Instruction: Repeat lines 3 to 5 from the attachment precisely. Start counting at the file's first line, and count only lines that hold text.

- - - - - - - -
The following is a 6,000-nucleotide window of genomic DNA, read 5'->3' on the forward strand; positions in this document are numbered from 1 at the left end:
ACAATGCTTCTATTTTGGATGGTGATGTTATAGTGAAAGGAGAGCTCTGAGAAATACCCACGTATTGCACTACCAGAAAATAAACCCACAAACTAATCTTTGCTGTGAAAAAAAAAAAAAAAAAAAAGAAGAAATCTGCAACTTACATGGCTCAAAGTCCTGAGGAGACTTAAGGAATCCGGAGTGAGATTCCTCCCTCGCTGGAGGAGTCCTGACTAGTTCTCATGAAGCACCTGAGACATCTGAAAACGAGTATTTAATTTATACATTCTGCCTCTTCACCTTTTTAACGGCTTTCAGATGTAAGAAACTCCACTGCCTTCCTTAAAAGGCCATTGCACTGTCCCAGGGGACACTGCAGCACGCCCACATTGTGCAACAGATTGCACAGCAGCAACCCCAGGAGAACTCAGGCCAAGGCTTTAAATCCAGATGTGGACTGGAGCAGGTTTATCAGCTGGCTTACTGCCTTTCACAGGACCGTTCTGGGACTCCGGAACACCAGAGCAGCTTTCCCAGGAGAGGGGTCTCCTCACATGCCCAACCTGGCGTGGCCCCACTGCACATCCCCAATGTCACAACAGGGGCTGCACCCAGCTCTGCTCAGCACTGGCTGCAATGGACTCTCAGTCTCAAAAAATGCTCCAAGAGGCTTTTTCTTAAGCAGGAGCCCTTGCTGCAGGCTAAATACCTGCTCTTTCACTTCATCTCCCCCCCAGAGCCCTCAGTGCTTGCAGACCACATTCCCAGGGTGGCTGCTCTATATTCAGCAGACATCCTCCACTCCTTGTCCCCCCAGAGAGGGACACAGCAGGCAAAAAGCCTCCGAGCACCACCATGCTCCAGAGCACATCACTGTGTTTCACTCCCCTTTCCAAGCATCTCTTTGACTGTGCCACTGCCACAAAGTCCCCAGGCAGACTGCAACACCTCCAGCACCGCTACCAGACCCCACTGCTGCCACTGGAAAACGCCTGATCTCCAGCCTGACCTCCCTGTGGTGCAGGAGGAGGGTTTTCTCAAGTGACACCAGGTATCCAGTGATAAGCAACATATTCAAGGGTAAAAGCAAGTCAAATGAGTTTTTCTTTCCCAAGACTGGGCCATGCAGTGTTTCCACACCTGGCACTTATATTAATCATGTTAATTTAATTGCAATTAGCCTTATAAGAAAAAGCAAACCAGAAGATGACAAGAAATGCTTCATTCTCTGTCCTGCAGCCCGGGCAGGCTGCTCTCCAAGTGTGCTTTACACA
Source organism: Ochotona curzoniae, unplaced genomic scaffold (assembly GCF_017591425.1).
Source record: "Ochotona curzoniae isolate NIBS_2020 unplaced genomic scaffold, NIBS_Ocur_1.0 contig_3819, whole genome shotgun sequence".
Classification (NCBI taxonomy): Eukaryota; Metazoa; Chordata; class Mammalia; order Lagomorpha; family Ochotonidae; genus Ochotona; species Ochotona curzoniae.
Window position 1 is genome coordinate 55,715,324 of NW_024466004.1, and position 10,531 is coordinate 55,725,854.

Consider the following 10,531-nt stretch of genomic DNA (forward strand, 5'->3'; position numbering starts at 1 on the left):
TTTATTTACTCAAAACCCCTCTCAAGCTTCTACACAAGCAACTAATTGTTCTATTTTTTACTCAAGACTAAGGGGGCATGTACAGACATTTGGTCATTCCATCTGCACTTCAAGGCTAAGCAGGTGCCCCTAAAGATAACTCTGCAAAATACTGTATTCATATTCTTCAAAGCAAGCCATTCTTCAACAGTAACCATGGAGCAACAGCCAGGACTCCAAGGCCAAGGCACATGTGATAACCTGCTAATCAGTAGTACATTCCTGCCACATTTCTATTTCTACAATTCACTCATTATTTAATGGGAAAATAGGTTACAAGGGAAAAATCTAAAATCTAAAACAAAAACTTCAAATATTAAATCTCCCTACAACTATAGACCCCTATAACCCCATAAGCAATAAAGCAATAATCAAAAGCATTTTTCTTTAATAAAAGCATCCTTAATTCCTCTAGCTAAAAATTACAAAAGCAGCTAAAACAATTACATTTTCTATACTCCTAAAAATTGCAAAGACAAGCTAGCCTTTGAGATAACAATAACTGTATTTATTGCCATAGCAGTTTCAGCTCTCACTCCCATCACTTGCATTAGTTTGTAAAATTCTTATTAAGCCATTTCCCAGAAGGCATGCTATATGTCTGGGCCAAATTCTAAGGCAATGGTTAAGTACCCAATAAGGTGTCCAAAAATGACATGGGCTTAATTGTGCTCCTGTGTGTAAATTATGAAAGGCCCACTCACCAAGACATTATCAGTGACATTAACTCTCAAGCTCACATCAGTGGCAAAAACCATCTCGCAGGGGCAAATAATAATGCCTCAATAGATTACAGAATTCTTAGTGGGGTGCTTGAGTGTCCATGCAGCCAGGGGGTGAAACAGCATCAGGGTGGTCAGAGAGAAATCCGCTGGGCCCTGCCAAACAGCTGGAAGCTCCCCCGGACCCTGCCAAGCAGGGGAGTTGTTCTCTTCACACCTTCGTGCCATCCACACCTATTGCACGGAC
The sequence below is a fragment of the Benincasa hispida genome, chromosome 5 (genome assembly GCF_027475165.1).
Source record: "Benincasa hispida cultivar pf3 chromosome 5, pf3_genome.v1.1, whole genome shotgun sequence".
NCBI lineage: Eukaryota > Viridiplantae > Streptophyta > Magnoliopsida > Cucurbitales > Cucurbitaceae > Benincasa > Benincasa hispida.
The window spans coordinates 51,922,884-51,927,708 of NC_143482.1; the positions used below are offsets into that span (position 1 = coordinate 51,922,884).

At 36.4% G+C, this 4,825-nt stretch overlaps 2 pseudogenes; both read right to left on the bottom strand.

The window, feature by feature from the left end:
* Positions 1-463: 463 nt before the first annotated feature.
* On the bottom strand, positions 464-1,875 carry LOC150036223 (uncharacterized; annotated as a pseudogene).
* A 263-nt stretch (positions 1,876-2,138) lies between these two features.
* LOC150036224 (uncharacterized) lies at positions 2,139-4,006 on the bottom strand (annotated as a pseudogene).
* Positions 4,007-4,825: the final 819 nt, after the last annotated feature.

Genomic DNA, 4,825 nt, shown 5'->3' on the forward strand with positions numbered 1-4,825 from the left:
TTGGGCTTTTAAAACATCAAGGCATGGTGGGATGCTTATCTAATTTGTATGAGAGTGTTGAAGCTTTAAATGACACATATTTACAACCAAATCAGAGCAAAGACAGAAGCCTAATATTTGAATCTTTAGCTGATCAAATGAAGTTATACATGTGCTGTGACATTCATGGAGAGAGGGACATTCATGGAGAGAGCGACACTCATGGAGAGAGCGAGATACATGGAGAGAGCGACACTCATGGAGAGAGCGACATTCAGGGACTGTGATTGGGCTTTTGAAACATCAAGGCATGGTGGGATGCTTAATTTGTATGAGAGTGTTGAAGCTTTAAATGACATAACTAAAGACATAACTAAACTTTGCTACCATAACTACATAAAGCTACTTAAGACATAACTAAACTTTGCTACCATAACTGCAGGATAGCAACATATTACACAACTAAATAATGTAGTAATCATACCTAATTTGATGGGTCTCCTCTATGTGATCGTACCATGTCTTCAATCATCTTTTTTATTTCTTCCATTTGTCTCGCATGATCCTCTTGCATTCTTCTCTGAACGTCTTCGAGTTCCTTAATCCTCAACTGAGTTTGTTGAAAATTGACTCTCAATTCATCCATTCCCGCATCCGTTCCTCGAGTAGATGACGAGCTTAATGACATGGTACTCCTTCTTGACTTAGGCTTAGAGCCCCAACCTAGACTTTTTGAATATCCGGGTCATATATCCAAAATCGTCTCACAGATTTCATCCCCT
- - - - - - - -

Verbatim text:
Source organism: Ochotona curzoniae, unplaced genomic scaffold (assembly GCF_017591425.1).
Source record: "Ochotona curzoniae isolate NIBS_2020 unplaced genomic scaffold, NIBS_Ocur_1.0 contig_3819, whole genome shotgun sequence".
Classification (NCBI taxonomy): Eukaryota; Metazoa; Chordata; class Mammalia; order Lagomorpha; family Ochotonidae; genus Ochotona; species Ochotona curzoniae.